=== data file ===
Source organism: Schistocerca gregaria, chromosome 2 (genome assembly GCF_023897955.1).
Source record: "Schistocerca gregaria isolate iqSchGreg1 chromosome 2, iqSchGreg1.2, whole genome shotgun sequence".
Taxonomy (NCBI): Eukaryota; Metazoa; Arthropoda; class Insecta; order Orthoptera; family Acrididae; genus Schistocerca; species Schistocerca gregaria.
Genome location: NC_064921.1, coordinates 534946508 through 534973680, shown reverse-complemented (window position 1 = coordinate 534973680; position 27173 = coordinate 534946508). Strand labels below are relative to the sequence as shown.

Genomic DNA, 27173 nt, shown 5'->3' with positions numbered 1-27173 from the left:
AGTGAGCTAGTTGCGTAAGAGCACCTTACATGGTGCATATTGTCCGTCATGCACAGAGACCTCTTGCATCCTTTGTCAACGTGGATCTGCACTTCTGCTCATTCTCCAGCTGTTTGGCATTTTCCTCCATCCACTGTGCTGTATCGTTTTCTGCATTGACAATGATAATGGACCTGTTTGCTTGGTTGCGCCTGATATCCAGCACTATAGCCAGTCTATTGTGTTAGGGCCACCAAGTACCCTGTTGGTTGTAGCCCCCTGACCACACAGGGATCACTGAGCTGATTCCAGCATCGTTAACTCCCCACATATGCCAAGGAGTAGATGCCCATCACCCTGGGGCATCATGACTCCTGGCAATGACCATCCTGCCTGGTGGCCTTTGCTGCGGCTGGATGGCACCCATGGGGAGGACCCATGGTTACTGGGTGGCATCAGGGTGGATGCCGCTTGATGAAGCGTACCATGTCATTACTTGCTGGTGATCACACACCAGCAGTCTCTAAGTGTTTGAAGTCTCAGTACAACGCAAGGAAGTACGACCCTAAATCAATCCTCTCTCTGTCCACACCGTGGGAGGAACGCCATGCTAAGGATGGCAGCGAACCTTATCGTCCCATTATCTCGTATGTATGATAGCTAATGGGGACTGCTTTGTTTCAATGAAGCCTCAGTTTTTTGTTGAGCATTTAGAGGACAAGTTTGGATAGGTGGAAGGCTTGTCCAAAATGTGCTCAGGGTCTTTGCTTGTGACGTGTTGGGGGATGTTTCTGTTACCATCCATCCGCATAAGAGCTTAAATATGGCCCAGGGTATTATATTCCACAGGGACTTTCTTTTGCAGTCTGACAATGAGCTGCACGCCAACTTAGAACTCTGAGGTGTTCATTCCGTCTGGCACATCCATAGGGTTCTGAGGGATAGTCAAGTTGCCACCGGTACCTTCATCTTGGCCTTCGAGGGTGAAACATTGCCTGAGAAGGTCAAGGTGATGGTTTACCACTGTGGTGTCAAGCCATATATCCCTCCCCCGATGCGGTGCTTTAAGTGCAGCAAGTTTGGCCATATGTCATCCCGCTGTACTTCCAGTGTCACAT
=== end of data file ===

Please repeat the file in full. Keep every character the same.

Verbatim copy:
Source organism: Schistocerca gregaria, chromosome 2 (genome assembly GCF_023897955.1).
Source record: "Schistocerca gregaria isolate iqSchGreg1 chromosome 2, iqSchGreg1.2, whole genome shotgun sequence".
Taxonomy (NCBI): Eukaryota; Metazoa; Arthropoda; class Insecta; order Orthoptera; family Acrididae; genus Schistocerca; species Schistocerca gregaria.
Genome location: NC_064921.1, coordinates 534946508 through 534973680, shown reverse-complemented (window position 1 = coordinate 534973680; position 27173 = coordinate 534946508). Strand labels below are relative to the sequence as shown.

Genomic DNA, 27173 nt, shown 5'->3' with positions numbered 1-27173 from the left:
AGTGAGCTAGTTGCGTAAGAGCACCTTACATGGTGCATATTGTCCGTCATGCACAGAGACCTCTTGCATCCTTTGTCAACGTGGATCTGCACTTCTGCTCATTCTCCAGCTGTTTGGCATTTTCCTCCATCCACTGTGCTGTATCGTTTTCTGCATTGACAATGATAATGGACCTGTTTGCTTGGTTGCGCCTGATATCCAGCACTATAGCCAGTCTATTGTGTTAGGGCCACCAAGTACCCTGTTGGTTGTAGCCCCCTGACCACACAGGGATCACTGAGCTGATTCCAGCATCGTTAACTCCCCACATATGCCAAGGAGTAGATGCCCATCACCCTGGGGCATCATGACTCCTGGCAATGACCATCCTGCCTGGTGGCCTTTGCTGCGGCTGGATGGCACCCATGGGGAGGACCCATGGTTACTGGGTGGCATCAGGGTGGATGCCGCTTGATGAAGCGTACCATGTCATTACTTGCTGGTGATCACACACCAGCAGTCTCTAAGTGTTTGAAGTCTCAGTACAACGCAAGGAAGTACGACCCTAAATCAATCCTCTCTCTGTCCACACCGTGGGAGGAACGCCATGCTAAGGATGGCAGCGAACCTTATCGTCCCATTATCTCGTATGTATGATAGCTAATGGGGACTGCTTTGTTTCAATGAAGCCTCAGTTTTTTGTTGAGCATTTAGAGGACAAGTTTGGATAGGTGGAAGGCTTGTCCAAAATGTGCTCAGGGTCTTTGCTTGTGACGTGTTGGGGGATGTTTCTGTTACCATCCATCCGCATAAGAGCTTAAATATGGCCCAGGGTATTATATTCCACAGGGACTTTCTTTTGCAGTCTGACAATGAGCTGCACGCCAACTTAGAACTCTGAGGTGTTCATTCCGTCTGGCACATCCATAGGGTTCTGAGGGATAGTCAAGTTGCCACCGGTACCTTCATCTTGGCCTTCGAGGGTGAAACATTGCCTGAGAAGGTCAAGGTGATGGTTTACCACTGTGGTGTCAAGCCATATATCCCTCCCCCGATGCGGTGCTTTAAGTGCAGCAAGTTTGGCCATATGTCATCCCGCTGTACTTCCAGTGTCACAT